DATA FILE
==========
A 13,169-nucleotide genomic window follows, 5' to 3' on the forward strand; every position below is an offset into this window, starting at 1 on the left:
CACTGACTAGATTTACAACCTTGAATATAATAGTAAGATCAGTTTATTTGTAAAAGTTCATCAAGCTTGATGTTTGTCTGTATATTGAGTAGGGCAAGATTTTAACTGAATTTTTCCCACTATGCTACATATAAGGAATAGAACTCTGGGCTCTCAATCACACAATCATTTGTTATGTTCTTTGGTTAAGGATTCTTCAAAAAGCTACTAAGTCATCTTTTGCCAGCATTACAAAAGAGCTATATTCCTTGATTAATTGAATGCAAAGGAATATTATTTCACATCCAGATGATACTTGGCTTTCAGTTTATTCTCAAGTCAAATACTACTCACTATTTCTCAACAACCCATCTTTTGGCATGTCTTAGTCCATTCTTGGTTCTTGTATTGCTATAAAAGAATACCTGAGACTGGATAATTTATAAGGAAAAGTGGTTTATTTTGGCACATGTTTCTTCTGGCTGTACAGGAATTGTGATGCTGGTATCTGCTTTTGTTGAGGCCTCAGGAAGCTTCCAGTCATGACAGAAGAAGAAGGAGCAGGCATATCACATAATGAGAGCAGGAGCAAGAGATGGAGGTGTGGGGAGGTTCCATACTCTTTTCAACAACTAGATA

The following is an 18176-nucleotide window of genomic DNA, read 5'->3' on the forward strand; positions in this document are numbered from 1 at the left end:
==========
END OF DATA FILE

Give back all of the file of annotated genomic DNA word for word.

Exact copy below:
A 13,169-nucleotide genomic window follows, 5' to 3' on the forward strand; every position below is an offset into this window, starting at 1 on the left:
CACTGACTAGATTTACAACCTTGAATATAATAGTAAGATCAGTTTATTTGTAAAAGTTCATCAAGCTTGATGTTTGTCTGTATATTGAGTAGGGCAAGATTTTAACTGAATTTTTCCCACTATGCTACATATAAGGAATAGAACTCTGGGCTCTCAATCACACAATCATTTGTTATGTTCTTTGGTTAAGGATTCTTCAAAAAGCTACTAAGTCATCTTTTGCCAGCATTACAAAAGAGCTATATTCCTTGATTAATTGAATGCAAAGGAATATTATTTCACATCCAGATGATACTTGGCTTTCAGTTTATTCTCAAGTCAAATACTACTCACTATTTCTCAACAACCCATCTTTTGGCATGTCTTAGTCCATTCTTGGTTCTTGTATTGCTATAAAAGAATACCTGAGACTGGATAATTTATAAGGAAAAGTGGTTTATTTTGGCACATGTTTCTTCTGGCTGTACAGGAATTGTGATGCTGGTATCTGCTTTTGTTGAGGCCTCAGGAAGCTTCCAGTCATGACAGAAGAAGAAGGAGCAGGCATATCACATAATGAGAGCAGGAGCAAGAGATGGAGGTGTGGGGAGGTTCCATACTCTTTTCAACAACTAGATA

The following is an 18176-nucleotide window of genomic DNA, read 5'->3' on the forward strand; positions in this document are numbered from 1 at the left end: